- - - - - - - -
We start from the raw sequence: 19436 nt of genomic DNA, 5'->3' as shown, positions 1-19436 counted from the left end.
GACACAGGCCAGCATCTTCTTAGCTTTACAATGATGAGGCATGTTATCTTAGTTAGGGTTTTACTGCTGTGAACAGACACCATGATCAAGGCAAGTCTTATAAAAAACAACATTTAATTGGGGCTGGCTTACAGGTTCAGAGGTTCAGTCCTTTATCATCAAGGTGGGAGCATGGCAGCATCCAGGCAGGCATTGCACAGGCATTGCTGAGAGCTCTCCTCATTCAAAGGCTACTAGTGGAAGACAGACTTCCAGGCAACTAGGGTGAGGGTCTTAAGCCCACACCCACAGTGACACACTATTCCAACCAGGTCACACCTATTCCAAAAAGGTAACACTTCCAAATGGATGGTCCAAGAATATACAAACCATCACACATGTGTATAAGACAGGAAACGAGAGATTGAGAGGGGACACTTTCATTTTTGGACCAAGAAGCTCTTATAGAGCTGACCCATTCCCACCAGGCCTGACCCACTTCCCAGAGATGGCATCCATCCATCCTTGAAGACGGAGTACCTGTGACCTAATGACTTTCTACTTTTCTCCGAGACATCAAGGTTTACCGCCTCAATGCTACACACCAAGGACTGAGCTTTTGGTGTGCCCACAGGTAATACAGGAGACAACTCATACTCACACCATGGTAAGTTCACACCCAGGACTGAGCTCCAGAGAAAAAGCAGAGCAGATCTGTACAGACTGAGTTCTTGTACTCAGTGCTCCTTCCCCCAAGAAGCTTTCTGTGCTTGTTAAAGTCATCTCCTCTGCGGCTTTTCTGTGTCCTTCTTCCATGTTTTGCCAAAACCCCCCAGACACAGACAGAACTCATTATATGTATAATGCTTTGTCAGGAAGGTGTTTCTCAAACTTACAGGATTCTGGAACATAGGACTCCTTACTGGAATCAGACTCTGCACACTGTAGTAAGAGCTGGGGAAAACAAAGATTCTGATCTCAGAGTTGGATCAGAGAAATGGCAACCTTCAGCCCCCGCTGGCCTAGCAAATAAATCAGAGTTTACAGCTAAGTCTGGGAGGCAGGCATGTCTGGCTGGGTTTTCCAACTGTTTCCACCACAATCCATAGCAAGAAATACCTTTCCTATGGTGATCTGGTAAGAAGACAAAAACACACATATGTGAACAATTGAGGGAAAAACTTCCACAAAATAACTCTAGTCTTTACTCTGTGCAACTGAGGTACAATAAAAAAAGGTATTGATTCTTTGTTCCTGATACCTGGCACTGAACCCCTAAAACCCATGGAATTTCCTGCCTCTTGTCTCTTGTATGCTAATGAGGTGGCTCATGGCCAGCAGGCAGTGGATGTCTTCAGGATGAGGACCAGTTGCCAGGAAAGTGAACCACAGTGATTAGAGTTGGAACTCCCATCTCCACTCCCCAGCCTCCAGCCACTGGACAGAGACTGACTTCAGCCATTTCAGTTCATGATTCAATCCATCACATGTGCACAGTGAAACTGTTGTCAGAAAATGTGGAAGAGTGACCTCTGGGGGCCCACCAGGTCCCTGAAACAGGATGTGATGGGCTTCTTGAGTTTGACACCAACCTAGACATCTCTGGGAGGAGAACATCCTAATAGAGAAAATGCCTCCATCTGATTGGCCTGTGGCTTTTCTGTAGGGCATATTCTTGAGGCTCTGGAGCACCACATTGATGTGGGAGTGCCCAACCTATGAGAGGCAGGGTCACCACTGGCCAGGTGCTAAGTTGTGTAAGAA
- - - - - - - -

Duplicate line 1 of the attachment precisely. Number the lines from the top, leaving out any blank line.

We start from the raw sequence: 19436 nt of genomic DNA, 5'->3' as shown, positions 1-19436 counted from the left end.